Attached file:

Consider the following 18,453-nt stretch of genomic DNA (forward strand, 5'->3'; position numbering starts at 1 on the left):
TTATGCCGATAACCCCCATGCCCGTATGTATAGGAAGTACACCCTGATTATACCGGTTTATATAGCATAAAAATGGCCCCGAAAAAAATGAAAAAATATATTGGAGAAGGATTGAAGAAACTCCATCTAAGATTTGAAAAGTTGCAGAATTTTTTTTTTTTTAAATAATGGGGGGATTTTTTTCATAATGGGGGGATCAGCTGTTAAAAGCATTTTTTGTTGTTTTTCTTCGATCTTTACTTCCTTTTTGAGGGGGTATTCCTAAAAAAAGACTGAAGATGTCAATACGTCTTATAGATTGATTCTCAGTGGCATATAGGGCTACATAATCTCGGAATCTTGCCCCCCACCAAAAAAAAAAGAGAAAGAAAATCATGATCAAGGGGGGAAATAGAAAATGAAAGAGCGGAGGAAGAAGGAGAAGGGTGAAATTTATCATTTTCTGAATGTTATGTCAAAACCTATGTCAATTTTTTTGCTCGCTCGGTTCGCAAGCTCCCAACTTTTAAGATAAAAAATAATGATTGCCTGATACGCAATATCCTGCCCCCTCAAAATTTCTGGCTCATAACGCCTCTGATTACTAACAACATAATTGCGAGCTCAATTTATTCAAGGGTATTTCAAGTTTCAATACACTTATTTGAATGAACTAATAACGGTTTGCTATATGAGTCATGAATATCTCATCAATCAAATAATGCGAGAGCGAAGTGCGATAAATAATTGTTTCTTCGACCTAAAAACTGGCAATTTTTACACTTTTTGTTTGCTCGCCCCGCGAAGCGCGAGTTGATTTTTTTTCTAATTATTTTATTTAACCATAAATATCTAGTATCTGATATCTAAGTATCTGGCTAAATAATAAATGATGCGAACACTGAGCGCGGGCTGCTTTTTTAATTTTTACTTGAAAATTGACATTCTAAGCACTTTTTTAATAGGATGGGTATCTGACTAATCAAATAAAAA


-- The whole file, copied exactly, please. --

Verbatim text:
Consider the following 18,453-nt stretch of genomic DNA (forward strand, 5'->3'; position numbering starts at 1 on the left):
TTATGCCGATAACCCCCATGCCCGTATGTATAGGAAGTACACCCTGATTATACCGGTTTATATAGCATAAAAATGGCCCCGAAAAAAATGAAAAAATATATTGGAGAAGGATTGAAGAAACTCCATCTAAGATTTGAAAAGTTGCAGAATTTTTTTTTTTTTAAATAATGGGGGGATTTTTTTCATAATGGGGGGATCAGCTGTTAAAAGCATTTTTTGTTGTTTTTCTTCGATCTTTACTTCCTTTTTGAGGGGGTATTCCTAAAAAAAGACTGAAGATGTCAATACGTCTTATAGATTGATTCTCAGTGGCATATAGGGCTACATAATCTCGGAATCTTGCCCCCCACCAAAAAAAAAAGAGAAAGAAAATCATGATCAAGGGGGGAAATAGAAAATGAAAGAGCGGAGGAAGAAGGAGAAGGGTGAAATTTATCATTTTCTGAATGTTATGTCAAAACCTATGTCAATTTTTTTGCTCGCTCGGTTCGCAAGCTCCCAACTTTTAAGATAAAAAATAATGATTGCCTGATACGCAATATCCTGCCCCCTCAAAATTTCTGGCTCATAACGCCTCTGATTACTAACAACATAATTGCGAGCTCAATTTATTCAAGGGTATTTCAAGTTTCAATACACTTATTTGAATGAACTAATAACGGTTTGCTATATGAGTCATGAATATCTCATCAATCAAATAATGCGAGAGCGAAGTGCGATAAATAATTGTTTCTTCGACCTAAAAACTGGCAATTTTTACACTTTTTGTTTGCTCGCCCCGCGAAGCGCGAGTTGATTTTTTTTCTAATTATTTTATTTAACCATAAATATCTAGTATCTGATATCTAAGTATCTGGCTAAATAATAAATGATGCGAACACTGAGCGCGGGCTGCTTTTTTAATTTTTACTTGAAAATTGACATTCTAAGCACTTTTTTAATAGGATGGGTATCTGACTAATCAAATAAAAA